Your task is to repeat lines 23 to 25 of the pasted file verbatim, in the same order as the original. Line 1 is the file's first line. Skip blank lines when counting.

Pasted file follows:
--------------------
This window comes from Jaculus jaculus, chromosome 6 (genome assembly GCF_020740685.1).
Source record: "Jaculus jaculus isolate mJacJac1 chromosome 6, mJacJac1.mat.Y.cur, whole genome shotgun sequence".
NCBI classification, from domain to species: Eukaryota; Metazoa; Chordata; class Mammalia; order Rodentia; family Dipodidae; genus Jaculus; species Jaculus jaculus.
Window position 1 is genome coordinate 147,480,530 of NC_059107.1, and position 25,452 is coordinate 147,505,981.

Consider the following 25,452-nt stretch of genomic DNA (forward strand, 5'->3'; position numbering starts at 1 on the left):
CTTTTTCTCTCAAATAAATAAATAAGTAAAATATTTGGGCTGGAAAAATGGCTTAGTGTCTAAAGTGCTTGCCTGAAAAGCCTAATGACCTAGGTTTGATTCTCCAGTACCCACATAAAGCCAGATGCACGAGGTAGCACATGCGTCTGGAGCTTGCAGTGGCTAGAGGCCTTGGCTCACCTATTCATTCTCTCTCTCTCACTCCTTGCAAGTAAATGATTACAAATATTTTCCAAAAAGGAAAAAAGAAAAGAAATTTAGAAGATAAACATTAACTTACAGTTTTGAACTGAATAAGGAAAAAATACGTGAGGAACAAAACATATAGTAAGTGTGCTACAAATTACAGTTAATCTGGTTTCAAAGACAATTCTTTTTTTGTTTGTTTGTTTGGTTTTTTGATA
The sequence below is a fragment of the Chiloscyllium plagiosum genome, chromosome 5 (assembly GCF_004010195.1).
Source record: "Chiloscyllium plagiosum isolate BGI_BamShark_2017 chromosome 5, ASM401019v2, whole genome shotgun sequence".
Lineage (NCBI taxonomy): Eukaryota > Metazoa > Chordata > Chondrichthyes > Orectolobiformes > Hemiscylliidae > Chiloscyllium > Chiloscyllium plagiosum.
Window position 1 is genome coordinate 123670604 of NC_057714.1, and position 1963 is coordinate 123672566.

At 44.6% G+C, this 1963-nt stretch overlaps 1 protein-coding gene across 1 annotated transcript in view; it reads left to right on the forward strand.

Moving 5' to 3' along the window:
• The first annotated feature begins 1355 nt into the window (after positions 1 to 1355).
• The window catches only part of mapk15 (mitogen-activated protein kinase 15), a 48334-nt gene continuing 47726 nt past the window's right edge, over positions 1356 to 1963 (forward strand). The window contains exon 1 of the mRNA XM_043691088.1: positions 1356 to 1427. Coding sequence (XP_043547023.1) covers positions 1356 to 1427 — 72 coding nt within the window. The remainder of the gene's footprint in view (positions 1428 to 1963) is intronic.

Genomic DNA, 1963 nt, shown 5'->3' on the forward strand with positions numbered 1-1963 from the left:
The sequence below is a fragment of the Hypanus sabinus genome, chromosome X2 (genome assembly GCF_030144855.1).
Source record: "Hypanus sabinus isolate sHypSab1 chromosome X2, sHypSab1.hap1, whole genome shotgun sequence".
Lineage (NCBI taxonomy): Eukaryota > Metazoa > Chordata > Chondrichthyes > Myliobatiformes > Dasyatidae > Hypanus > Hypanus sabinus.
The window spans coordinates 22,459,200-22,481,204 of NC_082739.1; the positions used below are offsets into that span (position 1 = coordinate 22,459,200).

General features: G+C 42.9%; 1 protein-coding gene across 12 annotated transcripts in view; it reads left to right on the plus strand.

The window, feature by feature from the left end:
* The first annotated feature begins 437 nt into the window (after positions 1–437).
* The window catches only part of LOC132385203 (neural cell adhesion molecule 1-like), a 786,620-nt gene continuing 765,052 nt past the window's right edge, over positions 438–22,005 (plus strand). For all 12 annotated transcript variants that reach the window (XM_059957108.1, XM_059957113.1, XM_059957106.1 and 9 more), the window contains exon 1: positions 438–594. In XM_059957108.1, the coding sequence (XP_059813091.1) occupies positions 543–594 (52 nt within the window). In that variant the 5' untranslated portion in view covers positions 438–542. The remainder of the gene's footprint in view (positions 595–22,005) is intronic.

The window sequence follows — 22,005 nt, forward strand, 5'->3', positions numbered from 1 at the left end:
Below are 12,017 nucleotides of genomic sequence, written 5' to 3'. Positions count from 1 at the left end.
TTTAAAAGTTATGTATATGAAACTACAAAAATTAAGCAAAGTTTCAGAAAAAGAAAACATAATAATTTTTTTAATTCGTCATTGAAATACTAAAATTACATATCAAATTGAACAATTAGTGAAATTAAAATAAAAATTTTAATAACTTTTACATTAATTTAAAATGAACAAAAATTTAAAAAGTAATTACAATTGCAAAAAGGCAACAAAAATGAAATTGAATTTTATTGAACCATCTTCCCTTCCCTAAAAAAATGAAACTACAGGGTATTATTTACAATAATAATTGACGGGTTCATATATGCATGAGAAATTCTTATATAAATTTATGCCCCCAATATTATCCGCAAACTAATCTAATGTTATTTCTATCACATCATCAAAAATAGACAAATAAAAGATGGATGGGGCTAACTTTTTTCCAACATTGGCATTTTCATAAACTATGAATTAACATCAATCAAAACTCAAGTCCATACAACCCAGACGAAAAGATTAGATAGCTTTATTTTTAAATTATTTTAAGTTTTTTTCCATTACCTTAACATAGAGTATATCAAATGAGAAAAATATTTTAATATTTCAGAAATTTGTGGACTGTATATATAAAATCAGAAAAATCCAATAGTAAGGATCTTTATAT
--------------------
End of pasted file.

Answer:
* The window catches only part of LOC132385203 (neural cell adhesion molecule 1-like), a 786,620-nt gene continuing 765,052 nt past the window's right edge, over positions 438–22,005 (plus strand). For all 12 annotated transcript variants that reach the window (XM_059957108.1, XM_059957113.1, XM_059957106.1 and 9 more), the window contains exon 1: positions 438–594. In XM_059957108.1, the coding sequence (XP_059813091.1) occupies positions 543–594 (52 nt within the window). In that variant the 5' untranslated portion in view covers positions 438–542. The remainder of the gene's footprint in view (positions 595–22,005) is intronic.

The window sequence follows — 22,005 nt, forward strand, 5'->3', positions numbered from 1 at the left end:
Below are 12,017 nucleotides of genomic sequence, written 5' to 3'. Positions count from 1 at the left end.